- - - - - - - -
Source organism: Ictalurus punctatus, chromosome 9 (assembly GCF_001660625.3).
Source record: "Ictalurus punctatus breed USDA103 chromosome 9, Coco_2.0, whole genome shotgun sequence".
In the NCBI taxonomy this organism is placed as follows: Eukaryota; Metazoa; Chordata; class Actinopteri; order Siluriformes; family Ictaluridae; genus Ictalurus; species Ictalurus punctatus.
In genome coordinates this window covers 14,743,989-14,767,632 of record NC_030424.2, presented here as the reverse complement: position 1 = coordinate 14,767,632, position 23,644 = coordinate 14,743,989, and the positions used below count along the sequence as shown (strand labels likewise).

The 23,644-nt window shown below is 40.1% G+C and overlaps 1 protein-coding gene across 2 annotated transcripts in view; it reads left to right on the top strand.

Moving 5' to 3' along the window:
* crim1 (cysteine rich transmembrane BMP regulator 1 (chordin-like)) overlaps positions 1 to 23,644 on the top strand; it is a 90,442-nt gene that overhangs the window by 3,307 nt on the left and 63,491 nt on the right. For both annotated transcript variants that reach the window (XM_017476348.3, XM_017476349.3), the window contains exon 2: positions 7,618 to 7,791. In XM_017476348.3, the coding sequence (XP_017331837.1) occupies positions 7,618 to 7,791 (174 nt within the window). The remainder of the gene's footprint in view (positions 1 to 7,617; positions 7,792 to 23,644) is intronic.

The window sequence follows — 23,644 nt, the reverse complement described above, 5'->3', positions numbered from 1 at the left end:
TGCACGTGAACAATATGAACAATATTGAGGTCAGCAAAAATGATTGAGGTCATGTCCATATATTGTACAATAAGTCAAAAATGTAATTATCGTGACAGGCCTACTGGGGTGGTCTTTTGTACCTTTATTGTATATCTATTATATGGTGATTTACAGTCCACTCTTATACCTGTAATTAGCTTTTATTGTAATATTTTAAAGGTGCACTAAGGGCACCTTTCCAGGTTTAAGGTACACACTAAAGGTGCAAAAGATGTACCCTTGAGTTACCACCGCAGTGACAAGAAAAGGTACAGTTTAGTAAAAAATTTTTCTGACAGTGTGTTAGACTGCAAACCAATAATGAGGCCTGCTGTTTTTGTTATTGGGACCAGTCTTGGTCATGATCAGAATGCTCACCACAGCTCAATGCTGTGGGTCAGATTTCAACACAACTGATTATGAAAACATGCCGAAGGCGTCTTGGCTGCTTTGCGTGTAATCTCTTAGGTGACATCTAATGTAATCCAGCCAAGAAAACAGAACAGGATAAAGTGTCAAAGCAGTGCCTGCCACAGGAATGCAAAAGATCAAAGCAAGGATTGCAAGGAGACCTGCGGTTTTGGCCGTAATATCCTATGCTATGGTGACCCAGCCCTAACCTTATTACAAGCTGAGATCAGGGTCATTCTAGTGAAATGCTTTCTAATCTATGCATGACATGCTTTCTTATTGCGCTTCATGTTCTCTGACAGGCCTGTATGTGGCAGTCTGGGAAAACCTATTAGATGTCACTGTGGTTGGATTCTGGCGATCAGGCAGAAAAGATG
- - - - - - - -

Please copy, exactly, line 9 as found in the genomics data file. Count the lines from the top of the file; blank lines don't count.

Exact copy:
TGCACGTGAACAATATGAACAATATTGAGGTCAGCAAAAATGATTGAGGTCATGTCCATATATTGTACAATAAGTCAAAAATGTAATTATCGTGACAGGCCTACTGGGGTGGTCTTTTGTACCTTTATTGTATATCTATTATATGGTGATTTACAGTCCACTCTTATACCTGTAATTAGCTTTTATTGTAATATTTTAAAGGTGCACTAAGGGCACCTTTCCAGGTTTAAGGTACACACTAAAGGTGCAAAAGATGTACCCTTGAGTTACCACCGCAGTGACAAGAAAAGGTACAGTTTAGTAAAAAATTTTTCTGACAGTGTGTTAGACTGCAAACCAATAATGAGGCCTGCTGTTTTTGTTATTGGGACCAGTCTTGGTCATGATCAGAATGCTCACCACAGCTCAATGCTGTGGGTCAGATTTCAACACAACTGATTATGAAAACATGCCGAAGGCGTCTTGGCTGCTTTGCGTGTAATCTCTTAGGTGACATCTAATGTAATCCAGCCAAGAAAACAGAACAGGATAAAGTGTCAAAGCAGTGCCTGCCACAGGAATGCAAAAGATCAAAGCAAGGATTGCAAGGAGACCTGCGGTTTTGGCCGTAATATCCTATGCTATGGTGACCCAGCCCTAACCTTATTACAAGCTGAGATCAGGGTCATTCTAGTGAAATGCTTTCTAATCTATGCATGACATGCTTTCTTATTGCGCTTCATGTTCTCTGACAGGCCTGTATGTGGCAGTCTGGGAAAACCTATTAGATGTCACTGTGGTTGGATTCTGGCGATCAGGCAGAAAAGATG